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Original Investigation
January 2016

Maxillomandibular Advancement for Treatment of Obstructive Sleep ApneaA Meta-analysis

Author Affiliations
  • 1Department of Head and Neck Surgery, David Geffen School of Medicine at UCLA (University of California, Los Angeles)
  • 2Pulmonary, Critical Care and Sleep Medicine Section, Pulmonary Division, Department of Medicine, Veterans Affairs Palo Health Care System, Stanford University, Palo Alto, California
  • 3Department of Otorhinolaryngology, Sleep Medicine Centre, Hospital CUF Porto, Porto, Portugal
  • 4Centre for Research in Health Technologies and Information Systems, University of Porto, Porto, Portugal
  • 5Department of Otorhinolaryngology, Hospital Bernardino Rivadavia, Buenos Aires, Argentina
  • 6Sleep Medicine Division, Department of Psychiatry and Behavioral Sciences, Stanford Hospital and Clinics, Redwood City, California
  • 7Sleep Surgery Division, Department of Otolaryngology–Head and Neck Surgery, Stanford Hospital and Clinics, Redwood City, California
  • 8Division of Sleep Surgery and Medicine, Department of Otolaryngology–Head and Neck Surgery, Tripler Army Medical Center, Honolulu, Hawaii
JAMA Otolaryngol Head Neck Surg. 2016;142(1):58-66. doi:10.1001/jamaoto.2015.2678

Importance  Maxillomandibular advancement (MMA) is an invasive yet effective surgical option for obstructive sleep apnea (OSA) that achieves enlargement of the upper airway by physically expanding the facial skeletal framework.

Objective  To identify criteria associated with surgical outcomes of MMA using aggregated individual patient data from multiple studies.

Data Sources  The Cochrane Library, Scopus, Web of Science, and MEDLINE from June 1, 2014, to March 16, 2015, using the Medical Subject Heading keywords maxillomandibular advancement, orthognathic surgery, maxillary osteotomy, mandibular advancement, sleep apnea, surgical, surgery, sleep apnea syndrome, and obstructive sleep apnea.

Study Selection  Inclusion criteria consisted of studies in all languages of (1) adult patients who underwent MMA as treatment for OSA; (2) report of preoperative and postoperative quantitative outcomes for the apnea-hypopnea index (AHI) and/or respiratory disturbance index (RDI); and (3) report of individual patient data. Studies of patients who underwent adjunctive procedures at the time of MMA (including tonsillectomy, uvulopalatopharyngoplasty, and partial glossectomy) were excluded.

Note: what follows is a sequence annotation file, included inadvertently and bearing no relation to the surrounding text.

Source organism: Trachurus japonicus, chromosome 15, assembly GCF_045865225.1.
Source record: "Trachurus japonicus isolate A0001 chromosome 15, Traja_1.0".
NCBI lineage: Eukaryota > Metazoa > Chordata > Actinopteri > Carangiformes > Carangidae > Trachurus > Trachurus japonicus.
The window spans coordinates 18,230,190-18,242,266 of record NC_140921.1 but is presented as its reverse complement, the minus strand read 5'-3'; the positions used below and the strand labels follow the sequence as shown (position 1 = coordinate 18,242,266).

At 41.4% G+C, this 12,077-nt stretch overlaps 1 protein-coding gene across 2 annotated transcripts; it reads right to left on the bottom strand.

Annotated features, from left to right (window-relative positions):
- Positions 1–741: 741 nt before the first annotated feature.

Data Extraction  Three coauthors systematically reviewed the articles and updated the review through March 16, 2015. The PRISMA statement was followed. Data were pooled using a random-effects model and analyzed from July 1, 2014, to September 23, 2015.

Main Outcomes and Measures  The primary outcomes were changes in the AHI and RDI after MMA for each patient. Secondary outcomes included surgical success, defined as the percentage of patients with more than 50% reduction of the AHI to fewer than 20 events/h, and OSA cure, defined as a post-MMA AHI of fewer than 5 events/h.

Results  Forty-five studies with individual data from 518 unique patients/interventions were included. Among patients for whom data were available, 197 of 268 (73.5%) had undergone prior surgery for OSA. Mean (SD) postoperative changes in the AHI and RDI after MMA were −47.8 (25.0) and −44.4 (33.0), respectively; mean (SE) reductions of AHI and RDI outcomes were 80.1% (1.8%) and 64.6% (4.0%), respectively; and 512 of 518 patients (98.8%) showed improvement. Significant improvements were also seen in the mean (SD) postoperative oxygen saturation nadir (70.1% [15.6%] to 87.0% [5.2%]; P < .001) and Epworth Sleepiness Scale score (13.5 [5.2] to 3.2 [3.2]; P < .001). Rates of surgical success and cure were 389 (85.5%) and 175 (38.5%), respectively, among 455 patients with AHI data and 44 (64.7%) and 13 (19.1%), respectively, among 68 patients with RDI data. Preoperative AHI of fewer than 60 events/h was the factor most strongly associated with the highest incidence of surgical cure. Nevertheless, patients with a preoperative AHI of more than 60 events/h experienced large and substantial net improvements despite modest surgical cure rates.

Conclusions and Relevance  Maxillomandibular advancement is an effective treatment for OSA. Most patients with high residual AHI and RDI after other unsuccessful surgical procedures for OSA are likely to benefit from MMA.